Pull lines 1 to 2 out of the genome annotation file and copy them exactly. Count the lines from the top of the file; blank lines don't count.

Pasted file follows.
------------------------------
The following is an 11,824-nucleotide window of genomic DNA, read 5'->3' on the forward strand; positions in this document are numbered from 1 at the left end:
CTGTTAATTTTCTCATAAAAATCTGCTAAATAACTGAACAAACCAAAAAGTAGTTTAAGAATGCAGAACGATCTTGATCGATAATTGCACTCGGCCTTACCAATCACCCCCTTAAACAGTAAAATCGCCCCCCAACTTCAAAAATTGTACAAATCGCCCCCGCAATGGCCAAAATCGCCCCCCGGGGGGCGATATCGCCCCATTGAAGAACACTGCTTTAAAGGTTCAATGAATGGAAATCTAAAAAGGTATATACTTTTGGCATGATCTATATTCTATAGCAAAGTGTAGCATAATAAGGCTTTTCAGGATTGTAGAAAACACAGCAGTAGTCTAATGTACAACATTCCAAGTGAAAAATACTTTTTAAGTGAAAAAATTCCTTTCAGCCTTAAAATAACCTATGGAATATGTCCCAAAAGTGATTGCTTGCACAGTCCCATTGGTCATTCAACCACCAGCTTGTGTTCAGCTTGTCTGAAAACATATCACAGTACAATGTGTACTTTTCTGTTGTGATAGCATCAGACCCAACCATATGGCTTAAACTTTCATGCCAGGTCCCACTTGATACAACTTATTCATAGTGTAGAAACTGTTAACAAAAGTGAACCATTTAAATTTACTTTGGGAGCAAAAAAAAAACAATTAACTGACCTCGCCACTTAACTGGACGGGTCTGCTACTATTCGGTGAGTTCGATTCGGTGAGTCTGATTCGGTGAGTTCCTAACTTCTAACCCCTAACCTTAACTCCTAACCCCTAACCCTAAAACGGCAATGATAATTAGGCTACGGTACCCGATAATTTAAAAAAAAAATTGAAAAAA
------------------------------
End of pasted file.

The following is an 11,824-nucleotide window of genomic DNA, read 5'->3' on the forward strand; positions in this document are numbered from 1 at the left end:
CTGTTAATTTTCTCATAAAAATCTGCTAAATAACTGAACAAACCAAAAAGTAGTTTAAGAATGCAGAACGATCTTGATCGATAATTGCACTCGGCCTTACCAATCACCCCCTTAAACAGTAAAATCGCCCCCCAACTTCAAAAATTGTACAAATCGCCCCCGCAATGGCCAAAATCGCCCCCCGGGGGGCGATATCGCCCCATTGAAGAACACTGCTTTAAAGGTTCAATGAATGGAAATCTAAAAAGGTATATACTTTTGGCATGATCTATATTCTATAGCAAAGTGTAGCATAATAAGGCTTTTCAGGATTGTAGAAAACACAGCAGTAGTCTAATGTACAACATTCCAAGTGAAAAATACTTTTTAAGTGAAAAAATTCCTTTCAGCCTTAAAATAACCTATGGAATATGTCCCAAAAGTGATTGCTTGCACAGTCCCATTGGTCATTCAACCACCAGCTTGTGTTCAGCTTGTCTGAAAACATATCACAGTACAATGTGTACTTTTCTGTTGTGATAGCATCAGACCCAACCATATGGCTTAAACTTTCATGCCAGGTCCCACTTGATACAACTTATTCATAGTGTAGAAACTGTTAACAAAAGTGAACCATTTAAATTTACTTTGGGAGCAAAAAAAAAACAATTAACTGACCTCGCCACTTAACTGGACGGGTCTGCTACTATTCGGTGAGTTCGATTCGGTGAGTCTGATTCGGTGAGTTCCTAACTTCTAACCCCTAACCTTAACTCCTAACCCCTAACCCTAAAACGGCAATGATAATTAGGCTACGGTACCCGATAATTTAAAAAAAAAATTGAAAAAA